A Dutch court on Wednesday banned Samsung's Galaxy S, S II and Ace across much of Western Europe, but not its tablet devices.
According to Samung, the ruling was "an affirmation" that its Galaxy products were original since it only related to one patent, EP 2059868.
"This ruling is not expected to affect sales in other European markets," it said.
Markets that were not affected by the Dutch injunction included Austria, Belgium, Czech Republic, Estonia, Greece, Iceland, Italy, Latvia, Lithuania, Portugal, Romania, Slovenia, Slovakia, and Spain, according to software patent watcher, FOSS Patents.
The countries it did affect included the Netherlands, the UK, France, Germany, Finland, Ireland, Lichtenstein, Luxemburg, Monaco, Sweden, Switzerland, Samsung clarified.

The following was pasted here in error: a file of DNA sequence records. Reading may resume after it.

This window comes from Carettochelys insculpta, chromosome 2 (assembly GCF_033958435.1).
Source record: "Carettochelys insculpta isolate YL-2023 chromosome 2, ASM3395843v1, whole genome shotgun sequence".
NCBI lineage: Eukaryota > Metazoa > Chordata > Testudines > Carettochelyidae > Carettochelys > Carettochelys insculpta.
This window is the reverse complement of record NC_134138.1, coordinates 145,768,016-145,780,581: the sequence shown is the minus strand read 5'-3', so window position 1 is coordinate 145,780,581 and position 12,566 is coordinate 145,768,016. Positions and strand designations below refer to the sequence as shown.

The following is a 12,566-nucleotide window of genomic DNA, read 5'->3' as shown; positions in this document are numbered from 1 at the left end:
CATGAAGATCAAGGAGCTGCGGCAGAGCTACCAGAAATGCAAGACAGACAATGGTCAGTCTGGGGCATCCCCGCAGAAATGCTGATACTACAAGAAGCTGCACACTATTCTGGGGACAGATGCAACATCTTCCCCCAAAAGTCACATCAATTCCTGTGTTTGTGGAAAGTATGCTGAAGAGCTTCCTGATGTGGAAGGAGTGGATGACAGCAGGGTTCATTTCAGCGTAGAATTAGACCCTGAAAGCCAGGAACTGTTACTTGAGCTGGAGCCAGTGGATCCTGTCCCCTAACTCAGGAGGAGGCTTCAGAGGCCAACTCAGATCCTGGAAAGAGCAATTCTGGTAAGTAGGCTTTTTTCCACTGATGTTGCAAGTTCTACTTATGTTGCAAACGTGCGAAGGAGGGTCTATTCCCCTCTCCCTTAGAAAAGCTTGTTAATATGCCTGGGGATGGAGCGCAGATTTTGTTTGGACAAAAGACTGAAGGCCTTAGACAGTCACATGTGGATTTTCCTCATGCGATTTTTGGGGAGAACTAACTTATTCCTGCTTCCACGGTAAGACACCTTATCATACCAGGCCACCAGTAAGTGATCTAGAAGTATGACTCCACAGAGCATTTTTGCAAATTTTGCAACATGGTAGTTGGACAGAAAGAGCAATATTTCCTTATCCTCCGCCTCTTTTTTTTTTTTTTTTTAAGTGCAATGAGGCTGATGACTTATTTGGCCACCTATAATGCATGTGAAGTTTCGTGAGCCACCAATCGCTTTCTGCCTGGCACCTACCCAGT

Although the decision left much of Europe a viable option for Samsung, the Netherlands ruling was critical to Samsung's supply chain, according to FOSS Patents' blogger Florian Mueller.
"If Samsung's Korean parent company wants to exercise its freedom to ship into other European countries despite this injunction, it will have to reorganise its logistics chain in Europe accordingly," he said.
According to Dutch site, Tweakers.net, Samsung would continue to sell its S Galaxy II in the Netherlands after updating its Ace Gallery that did not infringe on the Apple's patent claim over the scrolling action.
Apple's patent assault on Samsung covered 19 cases, 12 courts and four continents, including nation-continent Australia, according to FOSS.